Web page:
WASHINGTON (WUSA) -- It's beginning to look likely that the Redskins have begun the early process of becoming the 2000's Philadelphia Eagles -- a franchise who dominated the NFC East and were legitimate Super Bowl contenders for 10 straight seasons.

After we all realized how gifted Robert Griffin III was -- not only in terms of talent, but contagious leadership -- we knew this day would eventually come. But this wasn't supposed to happen this early.

Not with a secondary on pace to become one of the worst in NFL history. Not with a typical makeshift Redskins offensive line that supposedly went unaddressed in free agency or the draft. Not with this outlandish college-style pistol offense. Not with one of the least explosive wide receiving corps in the league.

Not with a 37-year-old linebacker as your best defensive player. Not when your offensive coordinator and wide receiver cost you games for taunting penalties -- or how about not when you're close to leading the league in penalties. Not with the loss of Brian Orakpo, Adam Carriker, Fred Davis and several players who violated the NFL's drug policy.

Not in a division with the defending Super Bowl champs. Not in a division with some of the most dynamic passing games in the entire NFL. Not in a division with veteran experience at critical positions.

This extreme transformation from a franchise who is used to firing employees the day after the season instead of wearing NFC East title hats was supposed to happen in 2015. Mike Shanahan was supposed to gracefully step aside as the head coach to hand the reins over to his son Kyle, taking a less stressful position in the front office. At least that's what every single one of us thought in mid-October.

ESPN's Dan Graziano hit the nail on the head with his Mike Shanahan column. This excerpt was my favorite.

"We've cut 150 players since I've been here and only one is starting for another team -- Carlos Rogers in San Francisco. We've got a whole new team."

The myth that Mike Shanahan is not good at making personnel decisions is officially dead.

The Redskins late round gems sparked this preposterous/dazzling/city uniting playoff run. Without them, half the Washington roster is booking tee times in Florida this week or exotic vacations in the Barbados.

Sixth-rounder Alfred Morris may actually end up garnering more rookie of the year votes than Robert Griffin III, after officially posting the best season a running back has ever had in D.C. Fifth-rounder Niles Paul's kick return in the fourth quarter was essential to victory over Dallas. Who would've thought undrafted free agent Logan Paulsen could do more than block? Sixth-rounder Aldrick Robinson's speed duped Philadelphia and Dallas in back-to-back weeks, stretching out the offense (especially for upcoming teams watching film), literally making it totally unstoppable.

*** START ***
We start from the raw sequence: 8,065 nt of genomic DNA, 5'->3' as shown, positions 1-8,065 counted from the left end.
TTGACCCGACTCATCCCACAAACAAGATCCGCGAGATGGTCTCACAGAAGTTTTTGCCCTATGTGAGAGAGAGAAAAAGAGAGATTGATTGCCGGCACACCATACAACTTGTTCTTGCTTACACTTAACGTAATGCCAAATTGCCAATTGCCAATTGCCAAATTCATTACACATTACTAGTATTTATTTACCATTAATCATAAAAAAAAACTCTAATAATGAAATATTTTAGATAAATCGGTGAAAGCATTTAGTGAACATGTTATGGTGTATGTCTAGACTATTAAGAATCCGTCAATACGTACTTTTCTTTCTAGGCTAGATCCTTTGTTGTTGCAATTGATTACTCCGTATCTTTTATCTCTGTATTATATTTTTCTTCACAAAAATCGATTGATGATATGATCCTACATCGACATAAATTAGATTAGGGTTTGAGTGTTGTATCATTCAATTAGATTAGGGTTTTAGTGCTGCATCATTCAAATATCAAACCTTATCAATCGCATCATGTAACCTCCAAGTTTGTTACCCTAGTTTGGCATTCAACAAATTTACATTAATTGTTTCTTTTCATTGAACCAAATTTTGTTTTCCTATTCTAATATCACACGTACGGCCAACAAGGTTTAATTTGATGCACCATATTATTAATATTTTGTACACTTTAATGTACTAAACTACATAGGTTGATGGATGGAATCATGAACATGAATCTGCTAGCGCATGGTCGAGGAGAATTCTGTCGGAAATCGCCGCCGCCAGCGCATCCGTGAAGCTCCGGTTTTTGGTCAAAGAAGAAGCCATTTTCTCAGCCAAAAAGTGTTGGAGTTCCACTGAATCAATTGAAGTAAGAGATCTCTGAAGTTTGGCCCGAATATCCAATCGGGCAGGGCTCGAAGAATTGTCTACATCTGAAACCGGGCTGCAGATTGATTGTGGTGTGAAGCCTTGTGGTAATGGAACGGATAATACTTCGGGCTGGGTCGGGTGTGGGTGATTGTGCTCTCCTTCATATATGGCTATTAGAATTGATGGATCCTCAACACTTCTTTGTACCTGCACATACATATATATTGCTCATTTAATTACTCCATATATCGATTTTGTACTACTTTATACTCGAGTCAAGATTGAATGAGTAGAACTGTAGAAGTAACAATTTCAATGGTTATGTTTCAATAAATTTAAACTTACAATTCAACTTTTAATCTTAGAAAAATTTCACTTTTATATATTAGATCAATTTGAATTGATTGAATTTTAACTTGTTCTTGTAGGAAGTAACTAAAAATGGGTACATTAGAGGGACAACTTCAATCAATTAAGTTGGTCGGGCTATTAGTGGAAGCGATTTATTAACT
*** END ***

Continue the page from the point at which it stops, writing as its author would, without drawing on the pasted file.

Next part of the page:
Seventh-rounder Richard Crawford won the Baltimore game with his legs and prevented Dallas from taking a dreaded early 7-0 lead with his hands and instincts on a Tony Romo interception. There were multiple people in the stands Sunday night sporting Kai Forbath jersey's -- yes the undrafted kicker. And most of you know where I stand on Kirk Cousins.

That's not even mentioning the fringe guys tons of NFL coaches would've cut, like the now famous seventh-rounder Rob "Jack City" Jackson, or Reed Doughty, who has stunned hardcore fans with his newfound abilities in the second half.

And how about the most glaring in-season personnel change that many thought was inevitable: firing defensive coordinator Jim Haslett. Shanahan stuck by his guy, even with a capable Raheem Morris patiently waiting in the bullpen. In turn, Haslett resurrected the defense from the ashes, disguising their weaknesses, and put them in positions to make turnovers.

The Redskins may dump Seattle and Atlanta like they have their seven previous opponents, and advance to the NFC Championship game -- not even that extravagant of a prediction at this point. Or they may finally fizzle out on what has become an even more unlikely dream season than the 2012 Davey Johnson-led Nats produced.

Regardless, the Washington Redskins are only in their infancy stages as contenders. Mike Shanahan's personnel prowess has been vindicated, and should be worshiped and unquestioned from here on out by fans, media and front office people in the business.

You better believe the rest of the NFL is nervous with how good this franchise can potentially become.

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